In October 2014, the $179.5 billion Tallahassee-based Florida State Board of Administration committed $100 million to a commingled A-shares fund managed by William Blair & Co., Chicago. A Florida spokesman said June 9 that the mandate had been drawn down — either to meet liquidity needs or for redistribution to other global equity managers — after William Blair decided to close the strategy. Staff at both pension funds — while acknowledging that the more than 80% of turnover accounted for by Chinese retail investors has made the A-shares market a volatile, less than perfect price discovery engine — said such inefficiencies leave room for skilled managers to garner outsized gains.
Florida saw “alpha opportunity” in the A-shares market's size and relative inefficiency, said spokes-man John Kuczwanski in an e-mail. From inception through March 30, the strategy has returned 30.4%.
Even so, with continued restrictions on repatriating capital and relatively high levels of market intervention, “we have no immediate plans to increase dedicated China A-shares exposure” now, he wrote.
Enough details about China's markets remain unresolved to leave the bulk of U.S. pension funds content to rely on their emerging markets managers to add A-shares exposure as and when they see fit, as opposed to making dedicated allocations to the world's second-largest equity market anytime soon.
The past year saw progress in a number of important areas, including clarifying both the ownership rights of foreign investors and the limits on listed firms' scope for suspending trading in their shares, but many risks have yet to be entirely resolved, said Andre Clapp, senior investment officer-public equities with the $60.4 billion Massachusetts Pension Reserves Investment Management Board, Boston.
Potential sticking points include a monthly 20% repatriation limit on capital invested and a temporary waiver on capital gains that could be removed at some point, noted Mr. Clapp.
If MSCI follows through this year on its proposal to add an initial 5% sliver of China's A-shares market to its global emerging markets benchmark index, for a weighting of just more than 1% in that index, PRIM will count on the seven emerging markets managers overseeing more than $4 billion of PRIM's assets to find opportunities there, he said.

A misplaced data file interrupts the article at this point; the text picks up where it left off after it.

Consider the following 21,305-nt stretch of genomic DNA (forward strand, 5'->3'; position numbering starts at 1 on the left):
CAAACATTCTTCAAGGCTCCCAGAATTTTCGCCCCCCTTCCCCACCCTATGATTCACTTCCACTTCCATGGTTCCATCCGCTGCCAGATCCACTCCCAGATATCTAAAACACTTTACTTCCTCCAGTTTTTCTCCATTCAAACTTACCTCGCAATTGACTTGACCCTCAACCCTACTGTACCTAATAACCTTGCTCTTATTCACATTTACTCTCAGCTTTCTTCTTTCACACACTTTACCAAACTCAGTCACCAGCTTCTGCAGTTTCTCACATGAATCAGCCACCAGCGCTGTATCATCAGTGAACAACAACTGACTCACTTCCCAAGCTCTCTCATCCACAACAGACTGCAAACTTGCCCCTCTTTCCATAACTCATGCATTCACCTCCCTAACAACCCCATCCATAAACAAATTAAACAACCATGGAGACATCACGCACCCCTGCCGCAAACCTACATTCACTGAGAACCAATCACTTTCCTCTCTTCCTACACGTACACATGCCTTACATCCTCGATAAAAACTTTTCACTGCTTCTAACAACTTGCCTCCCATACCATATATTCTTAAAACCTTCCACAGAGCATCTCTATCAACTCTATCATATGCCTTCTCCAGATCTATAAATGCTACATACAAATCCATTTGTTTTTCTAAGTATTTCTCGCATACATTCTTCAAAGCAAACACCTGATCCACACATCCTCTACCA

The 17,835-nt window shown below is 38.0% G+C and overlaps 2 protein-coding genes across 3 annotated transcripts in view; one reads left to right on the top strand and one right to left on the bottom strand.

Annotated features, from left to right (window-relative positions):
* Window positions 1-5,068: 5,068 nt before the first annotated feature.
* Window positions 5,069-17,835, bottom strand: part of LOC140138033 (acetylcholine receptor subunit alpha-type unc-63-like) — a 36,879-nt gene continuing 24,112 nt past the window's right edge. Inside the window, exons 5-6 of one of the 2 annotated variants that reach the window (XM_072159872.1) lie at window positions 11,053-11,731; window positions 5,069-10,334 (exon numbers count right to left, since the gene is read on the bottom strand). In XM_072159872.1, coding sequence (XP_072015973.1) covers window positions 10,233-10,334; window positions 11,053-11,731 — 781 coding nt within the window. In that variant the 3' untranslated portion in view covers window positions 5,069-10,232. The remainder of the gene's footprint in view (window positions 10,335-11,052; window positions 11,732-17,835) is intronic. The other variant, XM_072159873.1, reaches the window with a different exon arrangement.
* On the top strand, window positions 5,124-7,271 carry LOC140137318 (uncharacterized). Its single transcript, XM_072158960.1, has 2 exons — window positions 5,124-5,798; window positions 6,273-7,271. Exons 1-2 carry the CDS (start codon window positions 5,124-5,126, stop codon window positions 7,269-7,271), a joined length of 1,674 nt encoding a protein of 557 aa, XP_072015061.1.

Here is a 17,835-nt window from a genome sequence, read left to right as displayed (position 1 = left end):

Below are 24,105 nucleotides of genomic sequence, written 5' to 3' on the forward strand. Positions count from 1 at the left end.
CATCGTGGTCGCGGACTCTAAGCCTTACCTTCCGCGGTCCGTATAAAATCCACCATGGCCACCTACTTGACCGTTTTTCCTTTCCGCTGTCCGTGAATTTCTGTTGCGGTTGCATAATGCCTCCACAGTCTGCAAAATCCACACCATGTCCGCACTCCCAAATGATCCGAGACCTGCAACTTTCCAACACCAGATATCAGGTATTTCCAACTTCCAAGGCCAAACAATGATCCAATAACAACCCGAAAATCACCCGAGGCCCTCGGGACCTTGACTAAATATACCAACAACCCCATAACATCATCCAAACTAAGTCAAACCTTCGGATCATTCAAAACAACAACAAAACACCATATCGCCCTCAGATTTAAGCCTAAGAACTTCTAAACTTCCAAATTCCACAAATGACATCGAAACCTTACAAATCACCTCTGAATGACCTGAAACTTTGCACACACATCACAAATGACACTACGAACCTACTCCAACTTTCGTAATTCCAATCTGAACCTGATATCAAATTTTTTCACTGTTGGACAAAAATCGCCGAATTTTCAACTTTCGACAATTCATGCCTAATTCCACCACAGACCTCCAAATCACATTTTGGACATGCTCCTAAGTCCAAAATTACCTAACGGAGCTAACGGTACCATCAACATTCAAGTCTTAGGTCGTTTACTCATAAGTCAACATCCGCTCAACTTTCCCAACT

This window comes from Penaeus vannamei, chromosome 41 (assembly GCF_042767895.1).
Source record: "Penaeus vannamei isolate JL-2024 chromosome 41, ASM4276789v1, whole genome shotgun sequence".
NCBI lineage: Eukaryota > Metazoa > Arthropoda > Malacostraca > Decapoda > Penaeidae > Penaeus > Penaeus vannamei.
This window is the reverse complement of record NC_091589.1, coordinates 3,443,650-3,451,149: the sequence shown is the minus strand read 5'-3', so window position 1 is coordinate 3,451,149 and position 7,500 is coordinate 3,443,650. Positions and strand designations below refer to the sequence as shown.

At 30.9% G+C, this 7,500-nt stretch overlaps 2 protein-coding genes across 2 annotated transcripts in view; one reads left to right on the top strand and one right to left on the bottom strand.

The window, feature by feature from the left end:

MSCI's annual review this week will be the third in a row where China A-shares have been the most prominent issue on the agenda.
The past year found China's regulators announcing a number of reforms in response to concerns raised by asset owners and money managers as reasons for not adding A-shares to MSCI's indexes in June 2015.
Among them, a quota system under the country's 13-year-old qualified foreign institutional investor program was changed to a registration system for investments of up to $5 billion, with a formula introduced to link access to China's markets to the size of a manager's assets under management. Limits on repatriation — in terms of both amounts and holding periods — were reduced.
But new issues came to the fore in 2015 after a wild market rally in the first half of the year gave way to a 43% plunge in the second half, a drop that found China's government intervening directly and repeatedly to throttle. At one point in the sell-off, more than 1,000 companies listed in Shanghai and Shenzhen suspended trading in their shares.
Opinion remains mixed with regard to what MSCI will decide. In a May 31 report, Goldman Sachs Asset Management raised the odds of MSCI adding A-shares to its indexes to 70%, citing late-breaking progress on the issues of beneficial ownership and limits on voluntary stock trading suspensions. Two months earlier, GSAM called that prospect a toss-up.
At Macquarie Securities Group, analyst Trista Rose in an e-mail stood by her firm's call last month that, in the wake of China's “heavy-handed stock market interventions,” it remains too soon to ask institutional investors to have confidence in China's institutional framework.
Still, at a moment when stock markets around the world are looking toppish, the prospect of a roughly $7 trillion, retail investor-dominated market beginning to come in to benchmark indexes will offer a mix of risk and opportunity that asset owners won't be able to ignore, analysts say.
For now, some observers are emphasizing the risk in A-shares' risk-reward tradeoff.
The market will inevitably offer investors opportunities, but with retail investors helping to drive the A-shares market's roller-coaster ride over the past year, “I am somewhat apprehensive about the volatility,” conceded Stanley Mavromates, a Boston-based partner and chief investment officer, Americas, with Mercer Investments.
Others see grounds for accentuating the positive. Graham Harman, a Sydney-based senior investment strategist, Asia-Pacific, with Russell Investments, said in an e-mail the “inefficiencies in the A-share market are definitely a reason to be involved” with the low levels of sell-side coverage there usually associated “with a great opportunity set.”